Infernal Engine firm implicated in 'song theft' lawsuit
Music giant EMI is suing two games studios – one of which is also an engine vendor – for $8 million.
Papers filed in a New York federal court last week alleged that 4mm Games and Terminal Reality “stole” songs performed by various hip-hop artists, such as Kanye West, DMX and Lil Wayne, in the 2010 music game Def Jam Rapstar.
EMI claims it warned both parties about alleged rights infringement and demanded royalty payments. According to court documents unearthed by the Hollywood Reporter, EMI alleges that such demands were ignored.
Neither 4mm nor Terminal Reality have responded to the claims. Until a response is issued, it should be assumed the allegations are being challenged.
Terminal Reality owns and operates the Infernal Engine; tech used in Star Wars: Kinect and Ghostbusters: The Video Game.
The ownership of certain songs in Def Jam Rapstar is a complicated matter.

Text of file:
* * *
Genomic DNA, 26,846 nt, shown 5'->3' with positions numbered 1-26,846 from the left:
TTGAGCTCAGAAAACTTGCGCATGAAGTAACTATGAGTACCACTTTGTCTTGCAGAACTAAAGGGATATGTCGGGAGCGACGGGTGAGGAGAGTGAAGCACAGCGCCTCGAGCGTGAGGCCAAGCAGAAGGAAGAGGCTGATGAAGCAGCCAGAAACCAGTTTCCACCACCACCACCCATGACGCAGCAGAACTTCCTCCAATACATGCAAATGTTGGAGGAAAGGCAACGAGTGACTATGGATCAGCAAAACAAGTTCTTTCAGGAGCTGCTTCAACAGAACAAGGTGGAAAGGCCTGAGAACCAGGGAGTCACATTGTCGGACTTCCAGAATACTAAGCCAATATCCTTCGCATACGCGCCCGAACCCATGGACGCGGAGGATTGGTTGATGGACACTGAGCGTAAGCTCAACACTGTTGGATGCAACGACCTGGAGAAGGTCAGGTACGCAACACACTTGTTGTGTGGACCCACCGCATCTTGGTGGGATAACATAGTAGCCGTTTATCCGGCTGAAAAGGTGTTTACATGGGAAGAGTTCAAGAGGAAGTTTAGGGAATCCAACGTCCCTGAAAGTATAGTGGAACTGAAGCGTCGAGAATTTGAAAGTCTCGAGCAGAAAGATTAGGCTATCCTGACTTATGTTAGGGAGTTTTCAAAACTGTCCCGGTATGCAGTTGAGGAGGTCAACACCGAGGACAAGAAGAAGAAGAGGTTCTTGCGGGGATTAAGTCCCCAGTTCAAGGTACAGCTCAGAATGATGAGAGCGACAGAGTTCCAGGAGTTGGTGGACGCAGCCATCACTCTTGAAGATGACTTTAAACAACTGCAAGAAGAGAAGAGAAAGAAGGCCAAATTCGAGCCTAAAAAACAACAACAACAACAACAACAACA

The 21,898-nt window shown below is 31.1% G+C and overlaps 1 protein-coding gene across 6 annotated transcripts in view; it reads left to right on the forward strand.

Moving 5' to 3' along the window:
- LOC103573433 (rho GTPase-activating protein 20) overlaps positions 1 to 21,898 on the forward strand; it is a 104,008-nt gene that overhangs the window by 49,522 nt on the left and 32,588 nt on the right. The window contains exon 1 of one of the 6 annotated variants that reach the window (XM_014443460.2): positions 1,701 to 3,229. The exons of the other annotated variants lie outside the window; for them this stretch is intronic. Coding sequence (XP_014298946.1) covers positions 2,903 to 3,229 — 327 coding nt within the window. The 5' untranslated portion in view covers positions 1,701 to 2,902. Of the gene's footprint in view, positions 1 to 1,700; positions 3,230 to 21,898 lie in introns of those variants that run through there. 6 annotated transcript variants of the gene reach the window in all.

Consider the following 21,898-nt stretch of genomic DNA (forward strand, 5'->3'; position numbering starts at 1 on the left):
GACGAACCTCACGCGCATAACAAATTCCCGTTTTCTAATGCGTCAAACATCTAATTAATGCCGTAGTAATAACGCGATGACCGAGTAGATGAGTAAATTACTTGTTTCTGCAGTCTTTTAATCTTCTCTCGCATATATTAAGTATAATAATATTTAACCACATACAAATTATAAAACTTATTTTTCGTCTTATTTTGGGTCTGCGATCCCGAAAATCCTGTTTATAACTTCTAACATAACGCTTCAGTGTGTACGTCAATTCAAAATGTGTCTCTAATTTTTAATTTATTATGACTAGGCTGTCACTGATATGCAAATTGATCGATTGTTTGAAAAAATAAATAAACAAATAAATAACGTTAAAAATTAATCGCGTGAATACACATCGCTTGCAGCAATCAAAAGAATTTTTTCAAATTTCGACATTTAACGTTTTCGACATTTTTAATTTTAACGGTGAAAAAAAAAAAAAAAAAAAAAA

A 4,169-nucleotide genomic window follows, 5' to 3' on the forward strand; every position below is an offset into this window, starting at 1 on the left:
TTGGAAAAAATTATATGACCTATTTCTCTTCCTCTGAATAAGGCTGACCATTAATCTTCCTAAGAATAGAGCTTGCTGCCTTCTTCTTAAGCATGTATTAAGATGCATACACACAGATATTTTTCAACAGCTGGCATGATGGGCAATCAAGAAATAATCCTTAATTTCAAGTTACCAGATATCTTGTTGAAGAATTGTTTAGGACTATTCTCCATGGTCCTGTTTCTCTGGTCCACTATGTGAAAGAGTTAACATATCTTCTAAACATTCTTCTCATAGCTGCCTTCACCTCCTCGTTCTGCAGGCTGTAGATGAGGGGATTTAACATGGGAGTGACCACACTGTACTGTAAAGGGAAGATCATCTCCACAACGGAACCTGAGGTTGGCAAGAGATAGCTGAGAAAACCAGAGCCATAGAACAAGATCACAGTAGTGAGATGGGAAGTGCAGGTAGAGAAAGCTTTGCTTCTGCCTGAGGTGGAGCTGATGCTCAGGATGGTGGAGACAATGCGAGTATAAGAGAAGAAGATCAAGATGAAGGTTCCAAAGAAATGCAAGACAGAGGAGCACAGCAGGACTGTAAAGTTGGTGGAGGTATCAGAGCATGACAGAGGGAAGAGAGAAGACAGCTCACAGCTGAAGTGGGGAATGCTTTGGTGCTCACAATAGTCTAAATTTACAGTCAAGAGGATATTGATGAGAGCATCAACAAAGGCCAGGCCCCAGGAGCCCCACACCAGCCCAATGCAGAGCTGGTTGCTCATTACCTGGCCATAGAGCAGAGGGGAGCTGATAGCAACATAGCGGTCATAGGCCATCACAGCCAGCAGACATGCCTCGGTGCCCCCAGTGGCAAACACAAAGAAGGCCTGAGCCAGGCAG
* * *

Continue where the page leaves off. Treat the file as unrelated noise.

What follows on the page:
EMI is claiming part-ownership in most, but not all, of the 54 allegedly infringed works.
It wants statutory damages $150,000 for each – amounting to $8 million in total – as well as a cut of profits.
The music label says it owns ten per cent of the track ‘I'm So Hood’, a 16 per cent stake in the MIMS track ‘This Is Why I'm Hot’, and about a third ownership of Lil Wayne record ‘Got Money’.
The record label Def Jam, which owns other parts of the tracks, is not party to the lawsuit at the time of going to press.
EMI also claims that various sound recordings were infringed in the game.
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